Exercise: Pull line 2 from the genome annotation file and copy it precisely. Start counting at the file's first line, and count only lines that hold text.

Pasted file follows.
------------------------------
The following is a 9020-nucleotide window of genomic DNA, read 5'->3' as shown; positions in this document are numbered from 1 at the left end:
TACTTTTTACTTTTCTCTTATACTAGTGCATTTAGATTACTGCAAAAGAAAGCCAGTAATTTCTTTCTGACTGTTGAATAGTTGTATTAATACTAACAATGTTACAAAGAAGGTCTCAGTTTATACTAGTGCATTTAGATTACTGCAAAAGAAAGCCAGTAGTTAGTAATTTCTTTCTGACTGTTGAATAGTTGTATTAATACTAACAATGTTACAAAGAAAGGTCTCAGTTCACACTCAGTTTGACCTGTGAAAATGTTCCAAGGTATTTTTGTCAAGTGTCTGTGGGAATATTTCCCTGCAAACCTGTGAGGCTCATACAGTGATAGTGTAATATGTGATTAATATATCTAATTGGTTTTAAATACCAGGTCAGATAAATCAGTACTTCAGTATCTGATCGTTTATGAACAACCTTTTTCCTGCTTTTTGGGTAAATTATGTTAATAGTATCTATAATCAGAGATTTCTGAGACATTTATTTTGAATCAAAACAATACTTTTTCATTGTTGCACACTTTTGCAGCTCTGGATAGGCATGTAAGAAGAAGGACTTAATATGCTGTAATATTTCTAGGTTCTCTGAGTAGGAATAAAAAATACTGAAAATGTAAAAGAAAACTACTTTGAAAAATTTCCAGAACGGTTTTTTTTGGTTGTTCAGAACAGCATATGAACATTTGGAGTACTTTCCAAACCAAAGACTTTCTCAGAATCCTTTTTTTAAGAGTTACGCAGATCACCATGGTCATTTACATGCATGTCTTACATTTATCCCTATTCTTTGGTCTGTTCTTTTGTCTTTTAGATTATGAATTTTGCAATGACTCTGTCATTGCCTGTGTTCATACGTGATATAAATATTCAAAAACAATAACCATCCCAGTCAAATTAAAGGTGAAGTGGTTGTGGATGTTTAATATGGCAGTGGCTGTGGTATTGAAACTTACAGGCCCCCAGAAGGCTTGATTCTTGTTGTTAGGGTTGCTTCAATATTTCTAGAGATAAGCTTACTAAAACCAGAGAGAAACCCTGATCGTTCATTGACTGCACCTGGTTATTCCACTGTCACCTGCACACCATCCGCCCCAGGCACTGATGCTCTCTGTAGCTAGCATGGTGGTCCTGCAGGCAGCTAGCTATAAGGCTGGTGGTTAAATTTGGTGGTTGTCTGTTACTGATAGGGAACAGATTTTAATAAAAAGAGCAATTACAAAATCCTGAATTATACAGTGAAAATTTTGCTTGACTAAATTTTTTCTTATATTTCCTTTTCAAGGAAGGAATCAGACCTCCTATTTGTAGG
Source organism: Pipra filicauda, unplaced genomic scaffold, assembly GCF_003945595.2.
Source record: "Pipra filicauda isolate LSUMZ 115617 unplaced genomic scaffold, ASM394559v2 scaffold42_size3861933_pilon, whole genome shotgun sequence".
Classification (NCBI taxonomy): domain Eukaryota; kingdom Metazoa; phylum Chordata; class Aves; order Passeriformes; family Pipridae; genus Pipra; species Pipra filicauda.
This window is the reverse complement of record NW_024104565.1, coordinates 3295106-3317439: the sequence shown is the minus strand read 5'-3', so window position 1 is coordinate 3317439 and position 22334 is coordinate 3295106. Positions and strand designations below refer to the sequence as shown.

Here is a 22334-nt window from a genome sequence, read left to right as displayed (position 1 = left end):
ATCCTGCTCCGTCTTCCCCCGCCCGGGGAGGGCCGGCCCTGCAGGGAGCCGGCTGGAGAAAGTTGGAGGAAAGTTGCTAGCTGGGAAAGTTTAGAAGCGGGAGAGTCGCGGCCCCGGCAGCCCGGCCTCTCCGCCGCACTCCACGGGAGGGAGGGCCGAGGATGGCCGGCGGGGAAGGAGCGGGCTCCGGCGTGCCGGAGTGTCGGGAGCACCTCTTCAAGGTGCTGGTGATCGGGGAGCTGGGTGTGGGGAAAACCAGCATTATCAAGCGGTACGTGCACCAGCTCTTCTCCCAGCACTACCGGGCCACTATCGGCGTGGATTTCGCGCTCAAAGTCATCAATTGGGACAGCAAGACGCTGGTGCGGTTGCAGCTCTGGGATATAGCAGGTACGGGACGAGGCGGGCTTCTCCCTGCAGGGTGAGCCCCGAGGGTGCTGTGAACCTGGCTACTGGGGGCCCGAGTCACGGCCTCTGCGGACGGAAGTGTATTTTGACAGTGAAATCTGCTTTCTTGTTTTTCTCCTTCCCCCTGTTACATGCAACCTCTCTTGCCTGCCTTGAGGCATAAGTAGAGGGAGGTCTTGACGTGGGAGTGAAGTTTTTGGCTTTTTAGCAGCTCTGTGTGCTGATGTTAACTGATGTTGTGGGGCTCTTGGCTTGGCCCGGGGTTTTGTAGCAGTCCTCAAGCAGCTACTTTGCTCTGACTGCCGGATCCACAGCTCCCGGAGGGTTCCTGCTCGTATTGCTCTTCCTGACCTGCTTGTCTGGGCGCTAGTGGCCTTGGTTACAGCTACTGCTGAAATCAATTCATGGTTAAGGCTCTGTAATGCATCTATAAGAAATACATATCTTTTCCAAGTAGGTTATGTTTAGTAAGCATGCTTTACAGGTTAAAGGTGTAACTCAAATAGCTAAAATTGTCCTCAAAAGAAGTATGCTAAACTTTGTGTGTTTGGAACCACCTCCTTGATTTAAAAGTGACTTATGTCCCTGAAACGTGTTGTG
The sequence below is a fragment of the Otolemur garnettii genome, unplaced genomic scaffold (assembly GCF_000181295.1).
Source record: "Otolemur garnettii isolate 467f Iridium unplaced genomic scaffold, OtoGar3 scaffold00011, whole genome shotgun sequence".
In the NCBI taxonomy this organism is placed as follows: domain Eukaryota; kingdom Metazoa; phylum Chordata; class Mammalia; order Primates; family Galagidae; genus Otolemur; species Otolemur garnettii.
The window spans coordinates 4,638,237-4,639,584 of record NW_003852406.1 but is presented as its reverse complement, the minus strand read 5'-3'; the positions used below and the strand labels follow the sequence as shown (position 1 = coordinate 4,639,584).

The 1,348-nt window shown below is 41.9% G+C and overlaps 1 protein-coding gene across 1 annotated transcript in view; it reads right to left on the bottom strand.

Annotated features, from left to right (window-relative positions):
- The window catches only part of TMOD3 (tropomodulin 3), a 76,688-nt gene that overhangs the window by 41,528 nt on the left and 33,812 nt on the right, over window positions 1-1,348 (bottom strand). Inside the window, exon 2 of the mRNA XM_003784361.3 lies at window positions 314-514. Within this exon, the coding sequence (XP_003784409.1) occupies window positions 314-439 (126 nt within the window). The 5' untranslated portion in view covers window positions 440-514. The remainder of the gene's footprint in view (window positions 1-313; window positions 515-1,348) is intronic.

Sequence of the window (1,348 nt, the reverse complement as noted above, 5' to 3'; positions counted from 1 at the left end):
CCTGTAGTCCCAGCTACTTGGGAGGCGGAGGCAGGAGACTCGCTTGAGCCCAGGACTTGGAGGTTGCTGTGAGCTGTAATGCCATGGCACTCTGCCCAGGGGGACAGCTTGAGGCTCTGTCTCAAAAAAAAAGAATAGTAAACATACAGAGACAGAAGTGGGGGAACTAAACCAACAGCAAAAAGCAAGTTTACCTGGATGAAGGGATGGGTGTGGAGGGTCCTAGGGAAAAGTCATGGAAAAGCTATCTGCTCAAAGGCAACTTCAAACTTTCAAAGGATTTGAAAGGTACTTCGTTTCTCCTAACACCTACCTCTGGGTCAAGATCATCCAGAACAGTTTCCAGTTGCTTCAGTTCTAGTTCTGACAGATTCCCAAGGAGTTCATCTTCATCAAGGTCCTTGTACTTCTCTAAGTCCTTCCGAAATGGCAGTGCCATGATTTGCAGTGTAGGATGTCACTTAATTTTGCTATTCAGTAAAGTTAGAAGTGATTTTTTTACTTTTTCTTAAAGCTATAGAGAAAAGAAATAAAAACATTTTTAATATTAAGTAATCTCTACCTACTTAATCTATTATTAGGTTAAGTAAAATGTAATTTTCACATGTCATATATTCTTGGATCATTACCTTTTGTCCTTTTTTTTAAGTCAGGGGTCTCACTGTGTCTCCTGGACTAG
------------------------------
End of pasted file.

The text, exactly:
TACTTTTTACTTTTCTCTTATACTAGTGCATTTAGATTACTGCAAAAGAAAGCCAGTAATTTCTTTCTGACTGTTGAATAGTTGTATTAATACTAACAATGTTACAAAGAAGGTCTCAGTTTATACTAGTGCATTTAGATTACTGCAAAAGAAAGCCAGTAGTTAGTAATTTCTTTCTGACTGTTGAATAGTTGTATTAATACTAACAATGTTACAAAGAAAGGTCTCAGTTCACACTCAGTTTGACCTGTGAAAATGTTCCAAGGTATTTTTGTCAAGTGTCTGTGGGAATATTTCCCTGCAAACCTGTGAGGCTCATACAGTGATAGTGTAATATGTGATTAATATATCTAATTGGTTTTAAATACCAGGTCAGATAAATCAGTACTTCAGTATCTGATCGTTTATGAACAACCTTTTTCCTGCTTTTTGGGTAAATTATGTTAATAGTATCTATAATCAGAGATTTCTGAGACATTTATTTTGAATCAAAACAATACTTTTTCATTGTTGCACACTTTTGCAGCTCTGGATAGGCATGTAAGAAGAAGGACTTAATATGCTGTAATATTTCTAGGTTCTCTGAGTAGGAATAAAAAATACTGAAAATGTAAAAGAAAACTACTTTGAAAAATTTCCAGAACGGTTTTTTTTGGTTGTTCAGAACAGCATATGAACATTTGGAGTACTTTCCAAACCAAAGACTTTCTCAGAATCCTTTTTTTAAGAGTTACGCAGATCACCATGGTCATTTACATGCATGTCTTACATTTATCCCTATTCTTTGGTCTGTTCTTTTGTCTTTTAGATTATGAATTTTGCAATGACTCTGTCATTGCCTGTGTTCATACGTGATATAAATATTCAAAAACAATAACCATCCCAGTCAAATTAAAGGTGAAGTGGTTGTGGATGTTTAATATGGCAGTGGCTGTGGTATTGAAACTTACAGGCCCCCAGAAGGCTTGATTCTTGTTGTTAGGGTTGCTTCAATATTTCTAGAGATAAGCTTACTAAAACCAGAGAGAAACCCTGATCGTTCATTGACTGCACCTGGTTATTCCACTGTCACCTGCACACCATCCGCCCCAGGCACTGATGCTCTCTGTAGCTAGCATGGTGGTCCTGCAGGCAGCTAGCTATAAGGCTGGTGGTTAAATTTGGTGGTTGTCTGTTACTGATAGGGAACAGATTTTAATAAAAAGAGCAATTACAAAATCCTGAATTATACAGTGAAAATTTTGCTTGACTAAATTTTTTCTTATATTTCCTTTTCAAGGAAGGAATCAGACCTCCTATTTGTAGG